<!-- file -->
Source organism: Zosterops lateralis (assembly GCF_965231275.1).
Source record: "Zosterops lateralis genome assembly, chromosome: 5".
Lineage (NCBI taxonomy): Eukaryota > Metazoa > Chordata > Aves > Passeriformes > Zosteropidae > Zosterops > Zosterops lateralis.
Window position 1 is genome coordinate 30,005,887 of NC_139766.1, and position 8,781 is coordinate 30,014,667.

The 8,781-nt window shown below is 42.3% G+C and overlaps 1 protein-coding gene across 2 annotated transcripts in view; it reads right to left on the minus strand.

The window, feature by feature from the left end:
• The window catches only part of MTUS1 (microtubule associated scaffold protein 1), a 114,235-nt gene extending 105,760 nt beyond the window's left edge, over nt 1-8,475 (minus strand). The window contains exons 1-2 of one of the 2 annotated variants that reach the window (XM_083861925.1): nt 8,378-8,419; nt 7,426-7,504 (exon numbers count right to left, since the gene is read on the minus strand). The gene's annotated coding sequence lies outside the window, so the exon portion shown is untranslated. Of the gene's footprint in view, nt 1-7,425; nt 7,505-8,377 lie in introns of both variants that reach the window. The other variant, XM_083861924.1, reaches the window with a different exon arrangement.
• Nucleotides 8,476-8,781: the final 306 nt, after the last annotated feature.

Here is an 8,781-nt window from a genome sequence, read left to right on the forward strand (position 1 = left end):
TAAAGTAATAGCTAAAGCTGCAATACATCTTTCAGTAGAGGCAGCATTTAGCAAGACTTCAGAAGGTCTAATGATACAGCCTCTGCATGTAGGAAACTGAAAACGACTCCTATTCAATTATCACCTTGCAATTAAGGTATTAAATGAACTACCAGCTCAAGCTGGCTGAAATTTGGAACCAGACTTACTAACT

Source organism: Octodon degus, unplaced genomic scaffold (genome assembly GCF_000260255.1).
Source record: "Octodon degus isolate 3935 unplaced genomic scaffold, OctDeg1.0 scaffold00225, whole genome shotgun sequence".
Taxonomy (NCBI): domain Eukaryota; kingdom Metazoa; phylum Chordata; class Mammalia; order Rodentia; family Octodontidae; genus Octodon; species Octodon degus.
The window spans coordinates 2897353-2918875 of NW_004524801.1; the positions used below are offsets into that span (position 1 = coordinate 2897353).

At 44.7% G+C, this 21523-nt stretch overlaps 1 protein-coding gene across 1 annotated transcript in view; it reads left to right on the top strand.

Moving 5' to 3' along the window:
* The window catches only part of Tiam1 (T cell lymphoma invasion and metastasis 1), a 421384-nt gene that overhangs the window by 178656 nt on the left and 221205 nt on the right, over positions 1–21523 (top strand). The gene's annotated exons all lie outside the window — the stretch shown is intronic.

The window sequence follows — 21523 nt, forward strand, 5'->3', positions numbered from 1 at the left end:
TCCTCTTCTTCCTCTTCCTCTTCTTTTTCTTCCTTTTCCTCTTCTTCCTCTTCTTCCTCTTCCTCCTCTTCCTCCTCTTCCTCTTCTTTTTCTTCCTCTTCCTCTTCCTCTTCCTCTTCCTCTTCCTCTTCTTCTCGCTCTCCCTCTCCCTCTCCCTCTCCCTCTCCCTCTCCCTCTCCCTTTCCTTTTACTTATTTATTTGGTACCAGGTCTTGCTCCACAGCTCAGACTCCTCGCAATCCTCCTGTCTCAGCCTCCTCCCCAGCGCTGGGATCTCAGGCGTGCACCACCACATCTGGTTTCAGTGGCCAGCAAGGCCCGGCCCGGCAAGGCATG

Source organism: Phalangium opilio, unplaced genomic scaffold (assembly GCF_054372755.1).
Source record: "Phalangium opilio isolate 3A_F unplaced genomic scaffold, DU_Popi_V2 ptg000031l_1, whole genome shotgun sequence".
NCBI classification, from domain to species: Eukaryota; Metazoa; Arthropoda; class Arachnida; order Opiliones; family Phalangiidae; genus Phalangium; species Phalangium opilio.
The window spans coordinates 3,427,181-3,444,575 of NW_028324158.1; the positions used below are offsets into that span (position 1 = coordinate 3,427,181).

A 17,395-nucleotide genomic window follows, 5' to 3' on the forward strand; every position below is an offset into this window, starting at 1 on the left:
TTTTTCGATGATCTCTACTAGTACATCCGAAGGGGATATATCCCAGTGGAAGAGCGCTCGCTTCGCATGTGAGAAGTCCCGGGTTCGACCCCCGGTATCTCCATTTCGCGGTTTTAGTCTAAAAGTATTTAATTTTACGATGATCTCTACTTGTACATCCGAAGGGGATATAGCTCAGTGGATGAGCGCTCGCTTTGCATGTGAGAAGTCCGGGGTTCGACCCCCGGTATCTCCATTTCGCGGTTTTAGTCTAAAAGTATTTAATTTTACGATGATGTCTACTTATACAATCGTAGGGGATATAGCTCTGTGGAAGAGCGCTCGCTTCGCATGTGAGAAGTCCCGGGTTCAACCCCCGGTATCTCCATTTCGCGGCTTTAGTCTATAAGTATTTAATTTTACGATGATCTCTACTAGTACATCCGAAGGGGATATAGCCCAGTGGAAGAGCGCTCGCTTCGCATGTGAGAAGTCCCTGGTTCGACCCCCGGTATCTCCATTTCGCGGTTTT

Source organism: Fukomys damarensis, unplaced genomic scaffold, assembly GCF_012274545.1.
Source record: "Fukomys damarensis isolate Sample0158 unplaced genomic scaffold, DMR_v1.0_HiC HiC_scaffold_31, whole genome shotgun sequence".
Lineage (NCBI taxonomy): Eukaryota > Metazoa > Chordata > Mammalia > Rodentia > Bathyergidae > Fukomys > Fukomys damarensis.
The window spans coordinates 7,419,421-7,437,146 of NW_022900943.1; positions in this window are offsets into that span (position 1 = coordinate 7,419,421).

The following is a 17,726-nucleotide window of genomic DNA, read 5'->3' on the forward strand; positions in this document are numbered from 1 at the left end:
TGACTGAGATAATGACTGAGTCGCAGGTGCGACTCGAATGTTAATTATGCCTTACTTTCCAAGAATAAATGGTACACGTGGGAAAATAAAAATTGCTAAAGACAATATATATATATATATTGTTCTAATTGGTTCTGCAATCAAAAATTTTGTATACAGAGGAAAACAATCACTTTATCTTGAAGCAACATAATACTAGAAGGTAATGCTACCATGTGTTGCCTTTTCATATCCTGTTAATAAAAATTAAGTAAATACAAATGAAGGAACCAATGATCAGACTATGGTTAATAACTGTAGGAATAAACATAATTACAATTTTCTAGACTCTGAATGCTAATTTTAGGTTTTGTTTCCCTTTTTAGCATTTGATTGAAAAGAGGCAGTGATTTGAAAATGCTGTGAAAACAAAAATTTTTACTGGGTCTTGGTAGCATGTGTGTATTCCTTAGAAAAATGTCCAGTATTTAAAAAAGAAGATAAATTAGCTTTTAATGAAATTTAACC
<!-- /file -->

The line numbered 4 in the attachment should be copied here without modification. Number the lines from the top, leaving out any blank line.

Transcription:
Window position 1 is genome coordinate 30,005,887 of NC_139766.1, and position 8,781 is coordinate 30,014,667.